Regulated product stewardship is the concept that producers are responsible for specified problematic products at the end of life, and ensure the costs of proper waste management are paid by producers and consumers, not communities and the environment.
Where is New Zealand with Product Stewardship?
The Ministry for the Environment announced in August 2019 that they are taking submissions on a Regulatory Product Stewardship Scheme. The overall intent of the proposals is to reduce the risk of harm from waste and increase economic and social benefits from a more circular use of resources.
The criteria for determining the best products to target include:
- The product will or may cause significant environmental harm when it becomes waste, or
- There are significant benefits from reduction, reuse, recycling, recovery, or treatment of the product, and
- The product can be effectively managed under a product stewardship scheme.
After consultation on the proposal, the government plans to co-design a stewardship system with multiple stakeholders. We encourage you to read the proposal and make a submission with your thoughts. The deadline for submissions is Friday 4 October at 5pm.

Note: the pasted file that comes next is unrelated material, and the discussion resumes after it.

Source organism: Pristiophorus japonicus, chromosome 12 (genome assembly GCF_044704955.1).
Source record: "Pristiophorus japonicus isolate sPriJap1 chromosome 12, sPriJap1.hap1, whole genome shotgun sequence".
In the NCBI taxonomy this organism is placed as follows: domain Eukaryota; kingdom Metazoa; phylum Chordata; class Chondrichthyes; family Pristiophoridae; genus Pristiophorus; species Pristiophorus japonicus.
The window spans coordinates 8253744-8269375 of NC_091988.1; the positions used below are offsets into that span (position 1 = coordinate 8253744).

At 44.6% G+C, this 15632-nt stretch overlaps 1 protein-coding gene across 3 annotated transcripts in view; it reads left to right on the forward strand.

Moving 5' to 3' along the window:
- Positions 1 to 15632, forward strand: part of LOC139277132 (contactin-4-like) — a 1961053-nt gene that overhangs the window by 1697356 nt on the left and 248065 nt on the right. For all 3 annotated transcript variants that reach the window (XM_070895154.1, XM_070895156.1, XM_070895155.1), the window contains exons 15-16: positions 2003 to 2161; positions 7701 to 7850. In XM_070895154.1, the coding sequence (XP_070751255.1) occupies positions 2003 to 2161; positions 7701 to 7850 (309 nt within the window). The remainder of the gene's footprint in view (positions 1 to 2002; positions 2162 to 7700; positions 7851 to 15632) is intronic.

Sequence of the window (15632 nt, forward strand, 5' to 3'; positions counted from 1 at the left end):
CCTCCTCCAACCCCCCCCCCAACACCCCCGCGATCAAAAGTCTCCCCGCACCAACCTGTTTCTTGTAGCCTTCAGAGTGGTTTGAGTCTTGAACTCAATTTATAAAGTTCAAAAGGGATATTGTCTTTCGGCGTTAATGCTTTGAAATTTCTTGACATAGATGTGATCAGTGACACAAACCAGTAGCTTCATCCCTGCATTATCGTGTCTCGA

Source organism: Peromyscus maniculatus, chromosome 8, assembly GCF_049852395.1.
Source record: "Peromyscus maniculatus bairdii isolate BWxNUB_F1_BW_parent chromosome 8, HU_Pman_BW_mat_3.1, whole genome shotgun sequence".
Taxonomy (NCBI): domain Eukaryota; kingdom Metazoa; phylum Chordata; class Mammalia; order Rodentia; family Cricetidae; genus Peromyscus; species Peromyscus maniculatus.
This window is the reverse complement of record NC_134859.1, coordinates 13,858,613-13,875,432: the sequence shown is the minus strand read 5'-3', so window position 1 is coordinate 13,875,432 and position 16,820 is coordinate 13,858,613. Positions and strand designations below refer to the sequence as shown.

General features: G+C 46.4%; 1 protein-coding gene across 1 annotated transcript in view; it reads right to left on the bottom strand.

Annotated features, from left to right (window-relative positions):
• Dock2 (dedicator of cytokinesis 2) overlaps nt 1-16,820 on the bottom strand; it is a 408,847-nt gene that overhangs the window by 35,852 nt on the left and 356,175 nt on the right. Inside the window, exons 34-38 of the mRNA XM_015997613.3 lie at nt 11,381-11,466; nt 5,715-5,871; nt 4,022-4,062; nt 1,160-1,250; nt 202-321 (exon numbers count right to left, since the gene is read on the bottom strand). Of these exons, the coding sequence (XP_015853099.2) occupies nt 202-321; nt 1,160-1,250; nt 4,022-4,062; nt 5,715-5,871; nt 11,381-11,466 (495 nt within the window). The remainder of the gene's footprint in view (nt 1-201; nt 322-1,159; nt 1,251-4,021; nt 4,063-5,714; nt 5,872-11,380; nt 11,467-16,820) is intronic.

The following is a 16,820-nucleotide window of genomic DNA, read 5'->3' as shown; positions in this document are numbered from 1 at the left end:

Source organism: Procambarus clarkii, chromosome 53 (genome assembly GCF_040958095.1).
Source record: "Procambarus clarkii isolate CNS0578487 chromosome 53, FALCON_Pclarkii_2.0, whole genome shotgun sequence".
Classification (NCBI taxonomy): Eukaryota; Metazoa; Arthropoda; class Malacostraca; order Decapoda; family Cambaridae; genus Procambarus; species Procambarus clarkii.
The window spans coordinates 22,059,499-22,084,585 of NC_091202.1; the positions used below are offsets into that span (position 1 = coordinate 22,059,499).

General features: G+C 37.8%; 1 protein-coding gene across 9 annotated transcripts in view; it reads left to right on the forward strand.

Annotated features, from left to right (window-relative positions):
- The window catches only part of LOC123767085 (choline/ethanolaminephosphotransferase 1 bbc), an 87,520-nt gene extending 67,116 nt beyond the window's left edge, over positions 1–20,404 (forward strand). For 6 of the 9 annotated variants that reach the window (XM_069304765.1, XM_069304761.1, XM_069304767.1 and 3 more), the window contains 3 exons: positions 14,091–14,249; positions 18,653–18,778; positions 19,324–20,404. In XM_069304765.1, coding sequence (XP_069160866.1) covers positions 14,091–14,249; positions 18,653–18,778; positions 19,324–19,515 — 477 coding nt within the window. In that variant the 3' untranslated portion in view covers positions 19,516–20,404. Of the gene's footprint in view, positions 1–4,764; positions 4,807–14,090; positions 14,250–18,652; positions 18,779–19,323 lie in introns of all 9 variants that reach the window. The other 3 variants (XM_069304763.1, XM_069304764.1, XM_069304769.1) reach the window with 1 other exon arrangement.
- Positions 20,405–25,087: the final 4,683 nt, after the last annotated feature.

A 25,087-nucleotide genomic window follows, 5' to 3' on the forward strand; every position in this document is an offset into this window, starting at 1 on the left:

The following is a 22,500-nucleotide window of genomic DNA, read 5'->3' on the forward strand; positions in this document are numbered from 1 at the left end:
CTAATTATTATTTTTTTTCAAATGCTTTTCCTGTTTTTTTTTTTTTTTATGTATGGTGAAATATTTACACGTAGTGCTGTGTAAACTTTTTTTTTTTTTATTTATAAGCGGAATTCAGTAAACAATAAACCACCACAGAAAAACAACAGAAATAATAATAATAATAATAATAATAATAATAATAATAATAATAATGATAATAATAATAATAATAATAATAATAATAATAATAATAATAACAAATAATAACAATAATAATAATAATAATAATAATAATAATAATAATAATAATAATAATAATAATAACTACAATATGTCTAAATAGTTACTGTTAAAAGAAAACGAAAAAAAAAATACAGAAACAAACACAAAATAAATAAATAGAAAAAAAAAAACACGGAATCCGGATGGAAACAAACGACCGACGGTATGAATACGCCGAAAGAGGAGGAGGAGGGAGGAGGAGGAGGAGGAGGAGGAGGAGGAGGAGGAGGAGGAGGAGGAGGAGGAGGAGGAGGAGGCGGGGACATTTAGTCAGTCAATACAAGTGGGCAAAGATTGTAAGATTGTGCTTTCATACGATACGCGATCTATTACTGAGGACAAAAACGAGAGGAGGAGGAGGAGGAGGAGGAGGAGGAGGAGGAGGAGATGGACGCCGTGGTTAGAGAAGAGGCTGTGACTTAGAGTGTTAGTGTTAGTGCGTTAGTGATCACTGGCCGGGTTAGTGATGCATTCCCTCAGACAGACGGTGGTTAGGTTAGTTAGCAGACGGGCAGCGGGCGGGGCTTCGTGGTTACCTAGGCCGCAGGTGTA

Examples of successful product stewardship schemes overseas include reverse vending machines in Europe, where a device accepts used (empty) beverage containers and returns money to the user;
Voluntary Product Stewardship in New Zealand
There are numerous voluntary product stewardship programs happening around New Zealand. Most voluntary product stewardship schemes experience problems with participation and product recovery rates.
schemes that set a voluntary levy or fee for responsible end-of-life waste product management discourage participation by producers and consumers, lead to low rates of collection for recycling or treatment, and often do not collect enough levies or fees to cover a full service * non-members of a voluntary scheme with a levy can charge less for their product and have a market advantage over participating brand owners * accredited voluntary schemes that deal with only one company’s products (as do seven of the 14 accredited schemes) can have excellent results but will not influence most of that product group.